It used to be that in order to be afforded any copyright protection, one
needed to put the world on notice by attaching a copyright notice to the work.
While this is no longer the case, it is still customary to attach a copyright
notice on copyrighted works in order to be eligible for certain types of
damages. In the copyright notice below, notice the four elements that include
the copyright symbol, the term "Copyright", the year of copyright, the name of
the copyright holder, and the phrase "All Rights Reserved".
Click on an element in the copyright notice below.
The term "Copyright" is technically not required in the copyright notice.
However, it should be noted that the term "Copyright" may now be used in lieu
of the © Copyright Symbol in the U.S.
The © Copyright Symbol is generally the standard identifier of a Copyright
Notice. This symbol is required in many foreign countries in order for
copyright protection to attach.
However, in the United States, the term "Copyright" may now be used in lieu of
the Copyright Symbol. This makes notification on ASCII documents much easier to
It has pointed out that HTML (both 2.0 and 3.0) uses the ISO 8879:1986 "Latin
1" character set by default, which includes the C-in-circle symbol at position
169. In theory you are supposed to be able to use the numeric entity reference
© to display the C-in-circle. In practice, however, a number of browsers
(especially text-based ones like Lynx, operating via terminals using the IBM PC
character set, for example) will not properly display the C-in-circle on screen
in response to that entity. Furthermore, HTML 3.0 adds a symbolic ©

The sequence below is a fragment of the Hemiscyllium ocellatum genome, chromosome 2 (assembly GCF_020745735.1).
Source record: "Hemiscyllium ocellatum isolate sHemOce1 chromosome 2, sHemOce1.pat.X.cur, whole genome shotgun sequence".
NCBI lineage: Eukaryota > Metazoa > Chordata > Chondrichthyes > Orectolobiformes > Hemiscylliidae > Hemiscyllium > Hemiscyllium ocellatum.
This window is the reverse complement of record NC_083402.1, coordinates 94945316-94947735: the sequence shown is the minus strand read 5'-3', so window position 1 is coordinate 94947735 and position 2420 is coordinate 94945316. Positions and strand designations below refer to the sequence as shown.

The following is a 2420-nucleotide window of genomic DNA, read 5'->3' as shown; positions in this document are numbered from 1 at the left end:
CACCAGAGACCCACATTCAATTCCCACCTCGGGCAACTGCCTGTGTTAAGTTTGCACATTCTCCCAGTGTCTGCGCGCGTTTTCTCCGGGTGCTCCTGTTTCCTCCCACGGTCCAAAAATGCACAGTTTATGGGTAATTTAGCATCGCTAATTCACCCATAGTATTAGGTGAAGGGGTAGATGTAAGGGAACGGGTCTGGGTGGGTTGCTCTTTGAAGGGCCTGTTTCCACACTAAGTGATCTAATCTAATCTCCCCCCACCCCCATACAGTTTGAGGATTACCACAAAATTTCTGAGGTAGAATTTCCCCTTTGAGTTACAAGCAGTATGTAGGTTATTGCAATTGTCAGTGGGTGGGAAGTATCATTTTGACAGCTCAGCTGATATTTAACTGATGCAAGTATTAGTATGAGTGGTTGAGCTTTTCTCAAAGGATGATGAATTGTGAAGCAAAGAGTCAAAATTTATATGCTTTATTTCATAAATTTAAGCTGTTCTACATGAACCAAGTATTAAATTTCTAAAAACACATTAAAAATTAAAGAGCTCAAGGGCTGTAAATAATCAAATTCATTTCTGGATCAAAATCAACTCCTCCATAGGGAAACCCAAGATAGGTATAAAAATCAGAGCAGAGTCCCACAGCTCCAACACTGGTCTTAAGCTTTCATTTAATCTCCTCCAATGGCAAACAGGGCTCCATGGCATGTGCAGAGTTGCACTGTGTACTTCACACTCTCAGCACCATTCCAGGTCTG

entity, and Netscape (of course) has had its own nonstandard &copr; entity
for a while.
Consequently, the recommendation is that any Web copyright notice use BOTH the
numeric entity and the full word "Copyright" to avoid as many of these problems
Whenever a Copyright Notice is given, it is required that the year of
publication be included in the notice.
The Copyright Notice must also include the name of the owner of the copyright.
The legal owner of the copyright is not necessarily the author or creator of
the work. Works created by employees in the course of their employment or
independent workers who sign "Work for Hire" agreements are considered to be
creating the work on behalf of the employer. Consequently, these works are
referred to as "Works for Hire", and the copyright is vested in the person
doing the hiring.
As an example, news stories that you receive through a news service such as
ClariNet are generally copyrighted by the news provider, whether it be UPI,
Reuters or Associated Press. The reporters who actually write the stories are
generally working under Work for Hire agreements.
You can thank Bolivia and Honduras for this one. In order to gain copyright
protection in these countries, you must follow the requirements of the Buenos
Aires Convention. This Convention requires that the reservation of rights
phrase be included in the Copyright Notice in order for copyright protection to